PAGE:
The fabric of India is the first exhibition to fully explore the incomparably rich world of handmade textiles from India. From the earliest known Indian textile fragments to contemporary fashion, the exhibition illustrates the technical mastery and creativity of Indian textiles and is the highlight of the V&A India Festival.
Divided into six sections, the exhibition celebrates variety, virtuosity and continuous innovation of India's textile traditions. The fabric of India presents approximately 200 objects made by hand, some of them on display for the first time. It includes examples of everyday fabrics, and previously unseen treasures, from ancient ceremonial banners to contemporary sarees, from sacred temple hangings to spectacular tent used by Tipu Sultan (1750-1799), the famous ruler of Mysore.
The history of these fabrics date back at least 6000 years. Courtly splendour was proclaimed by sumptuous fabrics, while religious worship still finds expression through sacred cloths. Centuries of global trade have been shaped by the export of Indian textiles and patterns, in demand around the world.
These celebrated hand-made textiles even survived the threat of industrialisation, instead uniting India as symbols of power and protest. Today, young designers are adapting traditional making techniques to create exciting new fashion, art and design for a global audience, giving India’s textile history a new relevance in the modern world.
The highlight of the V&A’s India Festival, The Fabric of India will be the first major exhibition to explore the dynamic and multifaceted world of handmade textiles from India, spanning from the 3rd century to the present day.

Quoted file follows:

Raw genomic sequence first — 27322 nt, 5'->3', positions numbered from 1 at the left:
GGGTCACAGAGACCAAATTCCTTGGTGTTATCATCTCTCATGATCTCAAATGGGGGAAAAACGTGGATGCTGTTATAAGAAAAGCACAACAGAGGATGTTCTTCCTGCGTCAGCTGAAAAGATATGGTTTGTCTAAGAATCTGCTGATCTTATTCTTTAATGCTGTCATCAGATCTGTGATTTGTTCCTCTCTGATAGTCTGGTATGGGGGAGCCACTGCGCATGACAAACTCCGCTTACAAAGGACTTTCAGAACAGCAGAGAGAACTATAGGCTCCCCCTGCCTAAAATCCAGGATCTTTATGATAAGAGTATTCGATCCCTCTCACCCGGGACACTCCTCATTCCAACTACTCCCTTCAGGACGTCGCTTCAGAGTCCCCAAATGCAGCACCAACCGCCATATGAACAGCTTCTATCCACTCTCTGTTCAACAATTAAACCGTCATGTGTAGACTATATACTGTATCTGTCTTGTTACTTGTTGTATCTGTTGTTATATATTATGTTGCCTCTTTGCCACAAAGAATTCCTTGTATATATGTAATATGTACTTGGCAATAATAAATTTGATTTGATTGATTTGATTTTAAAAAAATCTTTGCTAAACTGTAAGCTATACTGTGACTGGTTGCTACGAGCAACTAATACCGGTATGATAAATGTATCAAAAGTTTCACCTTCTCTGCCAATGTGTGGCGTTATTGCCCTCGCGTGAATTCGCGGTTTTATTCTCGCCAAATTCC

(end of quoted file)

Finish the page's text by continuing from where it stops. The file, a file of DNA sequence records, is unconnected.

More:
Curators include Divia Patel and Rosemary Crill. Patel's expertise include contemporary design, art and popular culture from India, Indian photography and 19th century paintings of Ajanta.
Speaking to Asian Voice, Divia said, “We are celebrating 25th year of the founding of Nehru Gallery and the Nehru Trust Scholarship. We thought it's good time to do something and hence the India Festival was set up.”
“The starting point has been V&A's own collection. But we have borrowed from different collections all across the world- from National Museum in India to private collection in India, like Tapi collection in Surat, to American museums and private collections here.”
“We could not do an exhibition state by state. This is divided into six sections- nature and making, section sacred (that illustrates fabric used for religious purposes), splendid- which focusses on court culture like Rajput courts, Global trade- how far Indian textiles reached out, impact of industrialisation on Indian textile and cutting edge- which is contemporary.
The astonishing skills and variety evident in India’s incomparably rich textile tradition will surprise and inform even those with prior knowledge of the subject, and is sure to delight visitors.
The exhibition, which is a part of the India festival will run from 10 January 2016.
Photo courtesy: Victoria and Albert Museum